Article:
On January 25, 2009, Bolivian voters approved a new constitution placing more power in the hands of the country's indigenous majority. The constitution, which passed by a 59 percent majority, is said by President Evo Morales to be the start of the new Bolivia. The constitution serves to remove traditional colonial elites from power, and to challenge US influence. It also redistributes land and creates seats in Congress for minority indigenous groups. The constitution was strongly opposed in the conservative eastern lowlands, a stronghold of European descendants.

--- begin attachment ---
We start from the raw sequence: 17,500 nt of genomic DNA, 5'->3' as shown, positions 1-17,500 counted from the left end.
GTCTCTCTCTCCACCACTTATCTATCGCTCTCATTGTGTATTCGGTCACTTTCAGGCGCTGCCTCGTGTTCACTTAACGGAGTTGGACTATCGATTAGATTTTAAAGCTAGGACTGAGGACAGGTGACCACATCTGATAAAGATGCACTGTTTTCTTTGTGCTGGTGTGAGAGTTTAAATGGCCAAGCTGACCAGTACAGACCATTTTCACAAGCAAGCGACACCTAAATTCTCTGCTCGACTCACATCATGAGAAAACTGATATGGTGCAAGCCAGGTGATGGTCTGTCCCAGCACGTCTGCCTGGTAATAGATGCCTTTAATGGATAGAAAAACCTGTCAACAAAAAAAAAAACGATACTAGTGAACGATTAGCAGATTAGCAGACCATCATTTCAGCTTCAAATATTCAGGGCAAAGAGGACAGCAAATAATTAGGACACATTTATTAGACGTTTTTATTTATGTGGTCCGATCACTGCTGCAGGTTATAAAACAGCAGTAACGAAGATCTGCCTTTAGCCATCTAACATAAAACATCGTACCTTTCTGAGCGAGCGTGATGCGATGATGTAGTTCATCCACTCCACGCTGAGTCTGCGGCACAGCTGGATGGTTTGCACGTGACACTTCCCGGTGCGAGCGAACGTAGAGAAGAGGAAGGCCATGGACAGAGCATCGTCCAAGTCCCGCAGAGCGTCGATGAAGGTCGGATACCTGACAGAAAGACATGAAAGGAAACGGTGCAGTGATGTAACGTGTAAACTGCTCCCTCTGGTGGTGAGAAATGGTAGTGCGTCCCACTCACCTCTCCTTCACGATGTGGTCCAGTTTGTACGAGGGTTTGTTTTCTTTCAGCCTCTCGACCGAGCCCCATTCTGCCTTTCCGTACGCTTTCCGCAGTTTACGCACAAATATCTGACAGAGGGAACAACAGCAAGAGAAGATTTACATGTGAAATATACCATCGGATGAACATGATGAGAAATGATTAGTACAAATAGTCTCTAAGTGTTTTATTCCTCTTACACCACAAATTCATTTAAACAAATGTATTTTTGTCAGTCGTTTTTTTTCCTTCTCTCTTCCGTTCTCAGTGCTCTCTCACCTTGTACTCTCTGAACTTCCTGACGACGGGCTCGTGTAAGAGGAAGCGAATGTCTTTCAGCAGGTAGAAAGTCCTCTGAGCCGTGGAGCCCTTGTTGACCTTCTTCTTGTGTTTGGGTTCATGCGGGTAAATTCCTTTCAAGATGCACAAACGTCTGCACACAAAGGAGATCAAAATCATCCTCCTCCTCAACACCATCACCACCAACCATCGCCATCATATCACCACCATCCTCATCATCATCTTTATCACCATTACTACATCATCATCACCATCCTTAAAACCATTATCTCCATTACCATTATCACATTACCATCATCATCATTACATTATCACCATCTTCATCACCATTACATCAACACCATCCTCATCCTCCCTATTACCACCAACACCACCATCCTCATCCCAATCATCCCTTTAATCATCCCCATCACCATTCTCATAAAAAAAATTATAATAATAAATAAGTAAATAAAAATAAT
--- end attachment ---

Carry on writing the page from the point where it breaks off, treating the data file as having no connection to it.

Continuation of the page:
Learn more about Bolivia from the JURIST news archive.
Also on This Day at Law: